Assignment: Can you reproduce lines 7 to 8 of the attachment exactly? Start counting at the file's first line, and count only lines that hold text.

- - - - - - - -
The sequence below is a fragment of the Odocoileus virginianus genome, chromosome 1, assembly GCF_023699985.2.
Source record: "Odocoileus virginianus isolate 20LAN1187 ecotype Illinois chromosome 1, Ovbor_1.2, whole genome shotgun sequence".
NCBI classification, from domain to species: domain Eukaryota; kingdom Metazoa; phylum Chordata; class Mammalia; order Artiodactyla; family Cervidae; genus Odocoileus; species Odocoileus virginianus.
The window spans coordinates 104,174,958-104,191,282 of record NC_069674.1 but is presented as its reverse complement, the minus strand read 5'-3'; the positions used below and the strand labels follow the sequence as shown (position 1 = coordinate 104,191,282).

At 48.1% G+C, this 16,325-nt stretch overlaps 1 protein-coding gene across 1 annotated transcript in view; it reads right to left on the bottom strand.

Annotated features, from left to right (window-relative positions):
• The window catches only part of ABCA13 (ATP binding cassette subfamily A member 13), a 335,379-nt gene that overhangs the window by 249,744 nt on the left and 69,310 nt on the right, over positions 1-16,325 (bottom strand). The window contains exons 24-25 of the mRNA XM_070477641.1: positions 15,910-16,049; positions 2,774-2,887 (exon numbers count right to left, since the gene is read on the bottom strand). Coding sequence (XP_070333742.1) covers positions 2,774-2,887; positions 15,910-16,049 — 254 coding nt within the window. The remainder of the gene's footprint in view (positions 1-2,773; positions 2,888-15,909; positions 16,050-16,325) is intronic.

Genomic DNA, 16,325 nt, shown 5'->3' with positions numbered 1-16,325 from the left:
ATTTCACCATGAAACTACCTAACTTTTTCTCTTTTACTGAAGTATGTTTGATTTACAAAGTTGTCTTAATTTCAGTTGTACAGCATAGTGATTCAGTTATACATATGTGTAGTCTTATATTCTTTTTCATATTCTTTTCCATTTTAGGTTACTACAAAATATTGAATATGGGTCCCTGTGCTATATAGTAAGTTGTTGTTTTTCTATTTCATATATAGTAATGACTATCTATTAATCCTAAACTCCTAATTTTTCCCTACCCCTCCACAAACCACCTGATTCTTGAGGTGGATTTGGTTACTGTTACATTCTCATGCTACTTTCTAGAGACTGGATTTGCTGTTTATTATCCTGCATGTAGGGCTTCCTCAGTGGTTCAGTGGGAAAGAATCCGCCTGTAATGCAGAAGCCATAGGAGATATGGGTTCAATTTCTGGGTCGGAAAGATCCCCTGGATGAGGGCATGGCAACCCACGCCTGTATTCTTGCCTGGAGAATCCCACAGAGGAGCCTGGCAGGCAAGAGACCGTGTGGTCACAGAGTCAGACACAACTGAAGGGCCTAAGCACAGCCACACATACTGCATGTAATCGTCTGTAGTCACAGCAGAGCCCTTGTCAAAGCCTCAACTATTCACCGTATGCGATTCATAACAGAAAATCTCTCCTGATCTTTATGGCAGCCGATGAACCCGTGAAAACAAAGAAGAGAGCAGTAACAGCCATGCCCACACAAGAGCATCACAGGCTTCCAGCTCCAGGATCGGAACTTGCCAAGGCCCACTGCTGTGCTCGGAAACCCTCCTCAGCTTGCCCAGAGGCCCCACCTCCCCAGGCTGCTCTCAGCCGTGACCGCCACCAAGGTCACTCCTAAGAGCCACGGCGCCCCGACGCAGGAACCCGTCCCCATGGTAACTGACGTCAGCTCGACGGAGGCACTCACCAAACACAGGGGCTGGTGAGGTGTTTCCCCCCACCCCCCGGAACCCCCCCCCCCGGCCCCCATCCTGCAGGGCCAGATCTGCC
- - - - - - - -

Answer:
• The window catches only part of ABCA13 (ATP binding cassette subfamily A member 13), a 335,379-nt gene that overhangs the window by 249,744 nt on the left and 69,310 nt on the right, over positions 1-16,325 (bottom strand). The window contains exons 24-25 of the mRNA XM_070477641.1: positions 15,910-16,049; positions 2,774-2,887 (exon numbers count right to left, since the gene is read on the bottom strand). Coding sequence (XP_070333742.1) covers positions 2,774-2,887; positions 15,910-16,049 — 254 coding nt within the window. The remainder of the gene's footprint in view (positions 1-2,773; positions 2,888-15,909; positions 16,050-16,325) is intronic.

Genomic DNA, 16,325 nt, shown 5'->3' with positions numbered 1-16,325 from the left: